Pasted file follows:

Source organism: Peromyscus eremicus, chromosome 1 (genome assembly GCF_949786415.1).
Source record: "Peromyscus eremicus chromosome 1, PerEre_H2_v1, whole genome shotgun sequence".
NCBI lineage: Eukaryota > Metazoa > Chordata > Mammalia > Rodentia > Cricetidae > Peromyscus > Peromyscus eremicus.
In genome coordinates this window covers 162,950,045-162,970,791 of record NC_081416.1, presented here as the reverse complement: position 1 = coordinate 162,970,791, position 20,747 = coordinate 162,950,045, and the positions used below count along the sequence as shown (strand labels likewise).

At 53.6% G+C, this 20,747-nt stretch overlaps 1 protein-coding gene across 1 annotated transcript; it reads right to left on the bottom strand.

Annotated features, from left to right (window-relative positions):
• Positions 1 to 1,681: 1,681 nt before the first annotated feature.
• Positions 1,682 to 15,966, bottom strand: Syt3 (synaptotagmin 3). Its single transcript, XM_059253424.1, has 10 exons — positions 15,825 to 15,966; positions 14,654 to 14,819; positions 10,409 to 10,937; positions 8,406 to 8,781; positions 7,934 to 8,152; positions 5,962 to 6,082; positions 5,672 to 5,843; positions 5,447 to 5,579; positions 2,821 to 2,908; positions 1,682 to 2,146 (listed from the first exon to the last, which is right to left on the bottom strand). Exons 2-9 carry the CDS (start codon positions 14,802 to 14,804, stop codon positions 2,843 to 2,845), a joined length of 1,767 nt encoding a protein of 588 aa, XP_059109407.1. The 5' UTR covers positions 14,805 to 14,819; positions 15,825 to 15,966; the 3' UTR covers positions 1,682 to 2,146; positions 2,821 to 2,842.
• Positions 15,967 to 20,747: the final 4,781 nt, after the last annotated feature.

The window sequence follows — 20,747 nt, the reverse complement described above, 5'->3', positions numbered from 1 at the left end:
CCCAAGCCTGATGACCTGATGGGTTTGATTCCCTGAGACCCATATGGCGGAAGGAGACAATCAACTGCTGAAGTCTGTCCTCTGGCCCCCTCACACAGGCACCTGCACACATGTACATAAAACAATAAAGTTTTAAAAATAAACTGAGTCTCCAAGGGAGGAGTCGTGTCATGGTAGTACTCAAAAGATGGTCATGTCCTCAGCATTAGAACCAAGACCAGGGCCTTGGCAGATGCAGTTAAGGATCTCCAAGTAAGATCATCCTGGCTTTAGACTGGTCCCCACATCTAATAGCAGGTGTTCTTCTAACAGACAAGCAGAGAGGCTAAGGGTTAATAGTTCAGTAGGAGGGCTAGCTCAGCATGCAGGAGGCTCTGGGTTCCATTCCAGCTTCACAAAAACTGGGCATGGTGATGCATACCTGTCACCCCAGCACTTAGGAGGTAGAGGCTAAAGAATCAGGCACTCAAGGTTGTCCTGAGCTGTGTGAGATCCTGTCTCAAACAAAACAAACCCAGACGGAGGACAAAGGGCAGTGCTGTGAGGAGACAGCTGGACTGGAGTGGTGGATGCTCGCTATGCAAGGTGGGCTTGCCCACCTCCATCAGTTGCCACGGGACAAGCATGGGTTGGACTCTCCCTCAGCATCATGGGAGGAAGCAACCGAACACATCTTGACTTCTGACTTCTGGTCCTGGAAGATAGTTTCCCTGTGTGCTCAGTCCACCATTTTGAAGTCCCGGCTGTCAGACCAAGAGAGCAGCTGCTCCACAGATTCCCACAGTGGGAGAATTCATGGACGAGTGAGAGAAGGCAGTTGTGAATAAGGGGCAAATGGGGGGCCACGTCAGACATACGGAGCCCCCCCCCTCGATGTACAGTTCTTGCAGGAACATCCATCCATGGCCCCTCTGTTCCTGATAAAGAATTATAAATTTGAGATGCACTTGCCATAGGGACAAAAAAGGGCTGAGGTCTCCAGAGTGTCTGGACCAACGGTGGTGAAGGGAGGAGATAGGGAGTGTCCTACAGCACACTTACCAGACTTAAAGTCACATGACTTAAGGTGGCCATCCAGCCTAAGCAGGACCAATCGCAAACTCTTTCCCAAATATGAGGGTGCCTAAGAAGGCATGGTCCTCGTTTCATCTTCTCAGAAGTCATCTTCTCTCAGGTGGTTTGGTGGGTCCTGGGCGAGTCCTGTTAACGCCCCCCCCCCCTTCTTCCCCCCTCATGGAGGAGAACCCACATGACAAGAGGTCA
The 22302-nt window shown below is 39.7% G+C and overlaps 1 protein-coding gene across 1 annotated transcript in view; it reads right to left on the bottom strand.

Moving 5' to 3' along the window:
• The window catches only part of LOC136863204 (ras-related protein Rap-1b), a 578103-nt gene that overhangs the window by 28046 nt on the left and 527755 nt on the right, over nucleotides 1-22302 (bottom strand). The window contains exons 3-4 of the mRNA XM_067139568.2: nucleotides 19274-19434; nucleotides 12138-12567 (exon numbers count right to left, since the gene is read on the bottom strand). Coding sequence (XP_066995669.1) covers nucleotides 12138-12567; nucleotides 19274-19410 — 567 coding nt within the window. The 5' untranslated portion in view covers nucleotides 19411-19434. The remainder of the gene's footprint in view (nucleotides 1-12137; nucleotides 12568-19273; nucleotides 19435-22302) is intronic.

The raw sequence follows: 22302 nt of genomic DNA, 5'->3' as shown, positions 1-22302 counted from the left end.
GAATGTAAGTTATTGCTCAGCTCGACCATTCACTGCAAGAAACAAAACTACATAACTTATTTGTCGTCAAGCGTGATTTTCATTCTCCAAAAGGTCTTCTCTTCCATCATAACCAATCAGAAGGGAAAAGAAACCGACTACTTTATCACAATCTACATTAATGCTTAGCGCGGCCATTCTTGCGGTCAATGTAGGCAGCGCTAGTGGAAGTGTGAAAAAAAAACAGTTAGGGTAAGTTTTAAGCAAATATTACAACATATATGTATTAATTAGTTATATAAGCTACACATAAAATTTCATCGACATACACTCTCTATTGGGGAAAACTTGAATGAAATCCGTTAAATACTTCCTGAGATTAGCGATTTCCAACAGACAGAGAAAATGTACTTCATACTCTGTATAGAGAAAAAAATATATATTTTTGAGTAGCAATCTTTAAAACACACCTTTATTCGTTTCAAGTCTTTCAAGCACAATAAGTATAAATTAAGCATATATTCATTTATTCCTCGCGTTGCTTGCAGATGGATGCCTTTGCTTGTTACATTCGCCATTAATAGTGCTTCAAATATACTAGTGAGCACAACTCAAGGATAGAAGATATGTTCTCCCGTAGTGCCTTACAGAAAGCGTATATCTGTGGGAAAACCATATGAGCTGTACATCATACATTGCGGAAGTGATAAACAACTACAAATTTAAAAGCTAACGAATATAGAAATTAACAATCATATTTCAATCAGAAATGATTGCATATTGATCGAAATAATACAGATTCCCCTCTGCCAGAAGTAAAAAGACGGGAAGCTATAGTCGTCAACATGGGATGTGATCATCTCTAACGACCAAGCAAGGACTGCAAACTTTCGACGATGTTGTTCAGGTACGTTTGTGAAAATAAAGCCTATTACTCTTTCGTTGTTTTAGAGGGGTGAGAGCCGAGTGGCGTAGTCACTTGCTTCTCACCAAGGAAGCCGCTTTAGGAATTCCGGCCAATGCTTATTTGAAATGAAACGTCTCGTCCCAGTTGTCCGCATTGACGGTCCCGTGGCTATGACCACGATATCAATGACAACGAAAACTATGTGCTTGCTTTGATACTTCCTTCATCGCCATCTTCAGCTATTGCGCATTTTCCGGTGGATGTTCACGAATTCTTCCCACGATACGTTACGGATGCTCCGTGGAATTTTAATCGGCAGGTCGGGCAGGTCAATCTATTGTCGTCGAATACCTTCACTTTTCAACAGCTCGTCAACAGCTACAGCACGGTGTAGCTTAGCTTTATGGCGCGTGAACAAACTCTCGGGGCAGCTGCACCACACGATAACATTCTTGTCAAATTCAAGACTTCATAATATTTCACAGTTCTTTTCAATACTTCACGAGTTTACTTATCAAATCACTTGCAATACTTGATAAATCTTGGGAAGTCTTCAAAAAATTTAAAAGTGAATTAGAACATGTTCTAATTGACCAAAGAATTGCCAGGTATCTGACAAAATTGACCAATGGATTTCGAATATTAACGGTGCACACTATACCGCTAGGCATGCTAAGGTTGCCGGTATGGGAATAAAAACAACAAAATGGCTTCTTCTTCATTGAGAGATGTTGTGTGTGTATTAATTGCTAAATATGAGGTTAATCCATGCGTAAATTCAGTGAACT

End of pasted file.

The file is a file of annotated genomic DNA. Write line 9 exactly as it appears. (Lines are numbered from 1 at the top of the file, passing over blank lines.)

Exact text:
• Positions 15,967 to 20,747: the final 4,781 nt, after the last annotated feature.